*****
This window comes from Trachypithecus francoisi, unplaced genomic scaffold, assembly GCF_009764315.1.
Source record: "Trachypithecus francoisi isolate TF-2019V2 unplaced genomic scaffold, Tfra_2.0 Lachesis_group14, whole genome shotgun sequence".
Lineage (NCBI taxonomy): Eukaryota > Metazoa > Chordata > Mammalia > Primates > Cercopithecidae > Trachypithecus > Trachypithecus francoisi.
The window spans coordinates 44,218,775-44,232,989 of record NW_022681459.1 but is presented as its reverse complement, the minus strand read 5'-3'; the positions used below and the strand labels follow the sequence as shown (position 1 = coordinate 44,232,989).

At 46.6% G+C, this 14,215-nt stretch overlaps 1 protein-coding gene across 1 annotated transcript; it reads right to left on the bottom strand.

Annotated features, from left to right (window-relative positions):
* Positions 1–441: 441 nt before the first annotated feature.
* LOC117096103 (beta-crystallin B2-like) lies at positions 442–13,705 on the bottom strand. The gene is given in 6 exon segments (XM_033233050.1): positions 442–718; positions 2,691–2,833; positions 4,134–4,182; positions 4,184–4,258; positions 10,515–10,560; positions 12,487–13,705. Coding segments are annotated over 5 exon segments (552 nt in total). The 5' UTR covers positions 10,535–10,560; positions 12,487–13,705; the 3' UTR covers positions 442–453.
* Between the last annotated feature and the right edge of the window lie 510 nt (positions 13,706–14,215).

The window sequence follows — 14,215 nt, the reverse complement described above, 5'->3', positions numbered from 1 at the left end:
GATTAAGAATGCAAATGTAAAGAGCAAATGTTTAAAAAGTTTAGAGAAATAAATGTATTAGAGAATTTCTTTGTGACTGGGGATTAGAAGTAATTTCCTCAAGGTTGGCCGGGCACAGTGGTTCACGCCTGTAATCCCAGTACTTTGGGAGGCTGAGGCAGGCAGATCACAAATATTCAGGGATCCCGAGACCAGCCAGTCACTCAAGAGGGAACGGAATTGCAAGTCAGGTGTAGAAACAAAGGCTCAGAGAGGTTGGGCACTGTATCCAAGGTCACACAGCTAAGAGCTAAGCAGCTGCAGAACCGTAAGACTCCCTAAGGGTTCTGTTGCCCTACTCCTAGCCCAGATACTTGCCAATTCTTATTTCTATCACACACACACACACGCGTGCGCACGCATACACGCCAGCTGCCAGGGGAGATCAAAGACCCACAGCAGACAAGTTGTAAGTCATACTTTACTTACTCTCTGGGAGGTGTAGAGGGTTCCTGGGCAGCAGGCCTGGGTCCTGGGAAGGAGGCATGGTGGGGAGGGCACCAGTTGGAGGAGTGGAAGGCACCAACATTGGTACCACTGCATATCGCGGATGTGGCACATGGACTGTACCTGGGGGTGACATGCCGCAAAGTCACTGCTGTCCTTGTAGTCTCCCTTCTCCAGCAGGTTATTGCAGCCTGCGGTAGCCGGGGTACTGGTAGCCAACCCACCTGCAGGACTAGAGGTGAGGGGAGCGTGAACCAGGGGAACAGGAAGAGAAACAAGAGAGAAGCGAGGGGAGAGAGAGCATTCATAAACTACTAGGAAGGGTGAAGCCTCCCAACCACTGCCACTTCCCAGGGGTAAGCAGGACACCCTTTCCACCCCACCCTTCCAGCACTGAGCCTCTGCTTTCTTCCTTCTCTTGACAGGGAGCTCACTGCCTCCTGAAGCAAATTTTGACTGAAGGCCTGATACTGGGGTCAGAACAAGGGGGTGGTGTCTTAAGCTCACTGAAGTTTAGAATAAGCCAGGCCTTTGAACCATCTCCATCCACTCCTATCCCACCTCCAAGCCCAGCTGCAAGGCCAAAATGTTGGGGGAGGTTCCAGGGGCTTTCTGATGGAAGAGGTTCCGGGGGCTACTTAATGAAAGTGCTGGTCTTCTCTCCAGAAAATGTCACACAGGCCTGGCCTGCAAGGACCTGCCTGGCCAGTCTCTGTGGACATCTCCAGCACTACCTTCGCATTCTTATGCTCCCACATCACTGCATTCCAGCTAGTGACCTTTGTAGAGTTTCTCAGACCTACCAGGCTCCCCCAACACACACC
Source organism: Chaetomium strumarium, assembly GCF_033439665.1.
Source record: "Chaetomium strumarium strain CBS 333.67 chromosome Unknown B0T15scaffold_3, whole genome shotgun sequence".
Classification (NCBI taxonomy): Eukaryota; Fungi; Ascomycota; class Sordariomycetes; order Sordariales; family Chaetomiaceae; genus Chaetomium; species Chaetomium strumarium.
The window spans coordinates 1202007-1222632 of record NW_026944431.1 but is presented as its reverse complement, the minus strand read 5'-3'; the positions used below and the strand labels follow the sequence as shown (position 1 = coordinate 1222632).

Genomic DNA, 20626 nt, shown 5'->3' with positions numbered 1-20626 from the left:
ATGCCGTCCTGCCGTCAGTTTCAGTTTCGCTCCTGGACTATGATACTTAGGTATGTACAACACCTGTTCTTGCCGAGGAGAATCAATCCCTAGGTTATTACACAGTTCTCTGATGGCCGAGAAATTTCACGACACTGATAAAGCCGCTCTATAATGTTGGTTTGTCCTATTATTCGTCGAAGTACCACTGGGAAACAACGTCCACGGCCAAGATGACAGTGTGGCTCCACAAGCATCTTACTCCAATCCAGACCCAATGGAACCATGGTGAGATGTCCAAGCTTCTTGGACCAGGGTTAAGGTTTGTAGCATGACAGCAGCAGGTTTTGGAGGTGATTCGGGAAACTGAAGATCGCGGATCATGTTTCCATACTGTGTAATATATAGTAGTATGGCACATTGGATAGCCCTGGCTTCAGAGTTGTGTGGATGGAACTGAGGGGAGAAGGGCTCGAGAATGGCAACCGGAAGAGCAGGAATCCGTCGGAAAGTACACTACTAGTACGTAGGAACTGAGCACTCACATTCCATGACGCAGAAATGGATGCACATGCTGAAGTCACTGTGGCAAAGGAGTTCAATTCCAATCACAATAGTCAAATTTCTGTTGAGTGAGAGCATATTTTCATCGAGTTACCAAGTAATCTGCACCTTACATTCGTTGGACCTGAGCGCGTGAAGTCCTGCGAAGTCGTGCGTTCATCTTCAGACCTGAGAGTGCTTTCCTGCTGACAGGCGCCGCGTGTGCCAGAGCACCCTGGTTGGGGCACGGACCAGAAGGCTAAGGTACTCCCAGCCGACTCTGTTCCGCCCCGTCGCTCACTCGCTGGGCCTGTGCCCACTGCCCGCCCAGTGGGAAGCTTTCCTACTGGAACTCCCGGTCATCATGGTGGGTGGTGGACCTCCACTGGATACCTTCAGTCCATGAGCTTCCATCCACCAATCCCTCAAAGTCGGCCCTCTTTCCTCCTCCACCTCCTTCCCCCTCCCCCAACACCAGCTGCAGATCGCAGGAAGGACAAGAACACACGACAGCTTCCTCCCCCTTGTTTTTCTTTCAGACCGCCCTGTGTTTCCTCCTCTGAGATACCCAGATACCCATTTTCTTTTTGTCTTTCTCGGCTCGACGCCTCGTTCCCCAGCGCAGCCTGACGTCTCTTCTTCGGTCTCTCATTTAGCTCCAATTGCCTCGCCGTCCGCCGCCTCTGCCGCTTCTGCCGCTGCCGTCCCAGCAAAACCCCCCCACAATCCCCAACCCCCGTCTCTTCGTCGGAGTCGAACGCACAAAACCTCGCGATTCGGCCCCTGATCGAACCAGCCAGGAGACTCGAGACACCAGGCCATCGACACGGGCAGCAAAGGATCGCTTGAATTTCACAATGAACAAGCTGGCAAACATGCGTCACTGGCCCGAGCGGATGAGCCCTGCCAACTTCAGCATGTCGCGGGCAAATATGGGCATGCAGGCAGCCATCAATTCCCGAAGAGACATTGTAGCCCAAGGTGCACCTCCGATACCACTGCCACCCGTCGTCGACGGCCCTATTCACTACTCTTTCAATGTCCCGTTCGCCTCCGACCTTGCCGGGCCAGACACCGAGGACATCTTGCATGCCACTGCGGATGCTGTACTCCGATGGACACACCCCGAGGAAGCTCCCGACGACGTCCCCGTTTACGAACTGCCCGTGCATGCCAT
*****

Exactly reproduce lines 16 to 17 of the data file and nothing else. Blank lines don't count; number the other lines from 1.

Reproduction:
Genomic DNA, 20626 nt, shown 5'->3' with positions numbered 1-20626 from the left:
ATGCCGTCCTGCCGTCAGTTTCAGTTTCGCTCCTGGACTATGATACTTAGGTATGTACAACACCTGTTCTTGCCGAGGAGAATCAATCCCTAGGTTATTACACAGTTCTCTGATGGCCGAGAAATTTCACGACACTGATAAAGCCGCTCTATAATGTTGGTTTGTCCTATTATTCGTCGAAGTACCACTGGGAAACAACGTCCACGGCCAAGATGACAGTGTGGCTCCACAAGCATCTTACTCCAATCCAGACCCAATGGAACCATGGTGAGATGTCCAAGCTTCTTGGACCAGGGTTAAGGTTTGTAGCATGACAGCAGCAGGTTTTGGAGGTGATTCGGGAAACTGAAGATCGCGGATCATGTTTCCATACTGTGTAATATATAGTAGTATGGCACATTGGATAGCCCTGGCTTCAGAGTTGTGTGGATGGAACTGAGGGGAGAAGGGCTCGAGAATGGCAACCGGAAGAGCAGGAATCCGTCGGAAAGTACACTACTAGTACGTAGGAACTGAGCACTCACATTCCATGACGCAGAAATGGATGCACATGCTGAAGTCACTGTGGCAAAGGAGTTCAATTCCAATCACAATAGTCAAATTTCTGTTGAGTGAGAGCATATTTTCATCGAGTTACCAAGTAATCTGCACCTTACATTCGTTGGACCTGAGCGCGTGAAGTCCTGCGAAGTCGTGCGTTCATCTTCAGACCTGAGAGTGCTTTCCTGCTGACAGGCGCCGCGTGTGCCAGAGCACCCTGGTTGGGGCACGGACCAGAAGGCTAAGGTACTCCCAGCCGACTCTGTTCCGCCCCGTCGCTCACTCGCTGGGCCTGTGCCCACTGCCCGCCCAGTGGGAAGCTTTCCTACTGGAACTCCCGGTCATCATGGTGGGTGGTGGACCTCCACTGGATACCTTCAGTCCATGAGCTTCCATCCACCAATCCCTCAAAGTCGGCCCTCTTTCCTCCTCCACCTCCTTCCCCCTCCCCCAACACCAGCTGCAGATCGCAGGAAGGACAAGAACACACGACAGCTTCCTCCCCCTTGTTTTTCTTTCAGACCGCCCTGTGTTTCCTCCTCTGAGATACCCAGATACCCATTTTCTTTTTGTCTTTCTCGGCTCGACGCCTCGTTCCCCAGCGCAGCCTGACGTCTCTTCTTCGGTCTCTCATTTAGCTCCAATTGCCTCGCCGTCCGCCGCCTCTGCCGCTTCTGCCGCTGCCGTCCCAGCAAAACCCCCCCACAATCCCCAACCCCCGTCTCTTCGTCGGAGTCGAACGCACAAAACCTCGCGATTCGGCCCCTGATCGAACCAGCCAGGAGACTCGAGACACCAGGCCATCGACACGGGCAGCAAAGGATCGCTTGAATTTCACAATGAACAAGCTGGCAAACATGCGTCACTGGCCCGAGCGGATGAGCCCTGCCAACTTCAGCATGTCGCGGGCAAATATGGGCATGCAGGCAGCCATCAATTCCCGAAGAGACATTGTAGCCCAAGGTGCACCTCCGATACCACTGCCACCCGTCGTCGACGGCCCTATTCACTACTCTTTCAATGTCCCGTTCGCCTCCGACCTTGCCGGGCCAGACACCGAGGACATCTTGCATGCCACTGCGGATGCTGTACTCCGATGGACACACCCCGAGGAAGCTCCCGACGACGTCCCCGTTTACGAACTGCCCGTGCATGCCAT